Brown, et al. v. MHN Government Services, Inc., et al. Opinion – August 15, 2013

Validity of Arbitration Agreements

This case involved an agreement, labeled “Provider Services Task Order Agreement,” between two mental health professionals and their employer. The agreement contained, among other things, a “Mandatory Arbitration” provision and was governed by California law. After several years of working for MHN Government Services, Inc. (“MHN”), plaintiffs filed a complaint in Pierce County Superior Court alleging state law wage claims on behalf of themselves and a proposed class. In response, MHN filed a motion to compel arbitration and stay the proceedings. Plaintiffs, in response, moved to quash the demand for arbitration, claiming that that the following five provisions were unconscionable (1) the forum selection clause; (2) the contractual statute of limitations; (3) the arbitrator selection provision; (4) the fee-shifting provision; and (5) the punitive damages exclusion. The superior court denied the motion to compel arbitration. MHN appealed and the case was ultimately transferred to the Supreme Court, pursuant to RCW 2.06.030.

Procedural Unconscionability:

  • The arbitration agreement was procedurally unconscionable because the agreement’s general reference that the American Arbitration Association (AAA) rules would apply to any arbitration involved “procedural surprise” because it did not specify which set of AAA rules would govern the arbitration.

Substantive Unconscionability:

  • The agreement’s statute-of-limitations provision was substantively unconscionable because it required that by arbitration be “initiated within 6 months.” The court found that because the statute plaintiffs relied on required lawsuits to be brought in 3 years, any shortening of that time period was substantively unconscionable.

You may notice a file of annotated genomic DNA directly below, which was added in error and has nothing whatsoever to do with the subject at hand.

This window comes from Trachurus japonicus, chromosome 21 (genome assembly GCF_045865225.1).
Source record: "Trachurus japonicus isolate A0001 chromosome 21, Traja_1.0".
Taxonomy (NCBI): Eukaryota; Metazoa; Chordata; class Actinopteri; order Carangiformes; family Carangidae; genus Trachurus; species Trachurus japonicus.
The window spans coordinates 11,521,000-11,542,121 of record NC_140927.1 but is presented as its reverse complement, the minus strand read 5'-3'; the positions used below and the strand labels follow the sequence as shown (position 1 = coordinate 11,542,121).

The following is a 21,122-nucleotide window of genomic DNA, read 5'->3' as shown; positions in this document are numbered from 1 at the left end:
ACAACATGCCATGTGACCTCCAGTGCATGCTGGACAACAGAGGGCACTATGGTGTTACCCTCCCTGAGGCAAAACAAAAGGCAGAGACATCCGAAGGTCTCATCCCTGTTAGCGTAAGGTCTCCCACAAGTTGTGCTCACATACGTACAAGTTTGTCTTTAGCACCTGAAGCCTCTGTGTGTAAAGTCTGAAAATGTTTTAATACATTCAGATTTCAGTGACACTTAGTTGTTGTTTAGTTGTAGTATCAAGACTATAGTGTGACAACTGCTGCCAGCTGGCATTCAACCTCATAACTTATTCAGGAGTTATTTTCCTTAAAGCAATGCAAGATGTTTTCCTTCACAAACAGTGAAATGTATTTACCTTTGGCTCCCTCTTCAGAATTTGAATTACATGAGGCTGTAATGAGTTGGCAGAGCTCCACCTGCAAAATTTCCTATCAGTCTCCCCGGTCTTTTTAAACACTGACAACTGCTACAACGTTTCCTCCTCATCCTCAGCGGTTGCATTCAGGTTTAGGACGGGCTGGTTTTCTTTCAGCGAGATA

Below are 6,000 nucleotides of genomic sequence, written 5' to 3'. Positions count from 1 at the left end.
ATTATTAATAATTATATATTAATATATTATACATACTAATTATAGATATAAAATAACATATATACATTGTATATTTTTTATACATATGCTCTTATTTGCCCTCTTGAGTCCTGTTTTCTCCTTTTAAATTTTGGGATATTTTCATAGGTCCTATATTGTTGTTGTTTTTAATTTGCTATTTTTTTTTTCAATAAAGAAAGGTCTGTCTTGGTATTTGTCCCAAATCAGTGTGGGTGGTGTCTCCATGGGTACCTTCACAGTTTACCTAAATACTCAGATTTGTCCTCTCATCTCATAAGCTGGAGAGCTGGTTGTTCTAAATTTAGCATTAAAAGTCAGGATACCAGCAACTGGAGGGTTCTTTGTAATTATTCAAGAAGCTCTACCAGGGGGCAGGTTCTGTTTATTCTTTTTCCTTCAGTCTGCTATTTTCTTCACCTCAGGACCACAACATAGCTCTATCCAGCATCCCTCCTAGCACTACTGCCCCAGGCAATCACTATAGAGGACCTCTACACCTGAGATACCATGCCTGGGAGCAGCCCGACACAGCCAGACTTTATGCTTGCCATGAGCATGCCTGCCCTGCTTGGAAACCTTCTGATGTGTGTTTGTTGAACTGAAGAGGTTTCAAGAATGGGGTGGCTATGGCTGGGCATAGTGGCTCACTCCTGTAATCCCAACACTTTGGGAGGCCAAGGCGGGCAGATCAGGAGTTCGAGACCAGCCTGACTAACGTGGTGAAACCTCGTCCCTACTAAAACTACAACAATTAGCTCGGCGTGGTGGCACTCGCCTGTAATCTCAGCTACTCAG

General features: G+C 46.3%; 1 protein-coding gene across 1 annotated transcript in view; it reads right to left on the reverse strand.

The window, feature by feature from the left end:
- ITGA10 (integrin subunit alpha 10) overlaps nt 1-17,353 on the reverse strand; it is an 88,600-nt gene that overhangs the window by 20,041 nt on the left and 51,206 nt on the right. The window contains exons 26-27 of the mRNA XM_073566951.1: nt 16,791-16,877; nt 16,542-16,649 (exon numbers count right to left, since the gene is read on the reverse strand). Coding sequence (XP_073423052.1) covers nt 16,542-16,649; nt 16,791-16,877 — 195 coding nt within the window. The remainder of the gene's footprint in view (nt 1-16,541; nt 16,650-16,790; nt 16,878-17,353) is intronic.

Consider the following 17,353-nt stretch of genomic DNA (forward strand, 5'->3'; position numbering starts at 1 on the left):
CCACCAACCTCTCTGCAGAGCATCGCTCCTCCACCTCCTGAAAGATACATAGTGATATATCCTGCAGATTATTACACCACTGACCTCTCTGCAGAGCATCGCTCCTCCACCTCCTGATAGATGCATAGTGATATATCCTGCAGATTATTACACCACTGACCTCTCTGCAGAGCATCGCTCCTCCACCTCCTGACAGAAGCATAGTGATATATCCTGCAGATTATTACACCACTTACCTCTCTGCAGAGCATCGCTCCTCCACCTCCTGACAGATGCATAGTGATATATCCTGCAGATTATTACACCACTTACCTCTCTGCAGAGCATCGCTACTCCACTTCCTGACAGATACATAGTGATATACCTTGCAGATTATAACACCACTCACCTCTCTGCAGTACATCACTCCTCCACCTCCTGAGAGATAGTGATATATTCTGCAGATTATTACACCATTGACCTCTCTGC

• The agreement’s arbitrator-selection provision, which provided that “[a] single, neutral arbitrator who is licensed to practice law shall conduct the arbitration . . . MHN shall provide [Plaintiffs] with a list of three neutral arbitrators from which [Plaintiffs] shall select its choice of arbitrator for the arbitration,” was substantively unconscionable. The court reasoned that this provision was “overly harsh and one-sided in favor of MHN” because MHN had sole authority to select the three potential “neutral” arbitrators.
  • The agreement’s fee-shifting provision is substantively unconscionable. The provision at issue was effectively a prevailing-party fee-shifting provision. Despite this fact, the court held it unconscionable because it contradicted the Washington Minimum Wage Act, which allows only a prevailing employee to recover his or her fees.
  • The agreement’s forum-selection provision and punitive damages provision were upheld by the court.

Additionally, the court held that agreement was so permeated with unconscionability that the offending provisions could not be severed from the agreement. Therefore, the court held, the trial court did not err in refusing to order arbitration.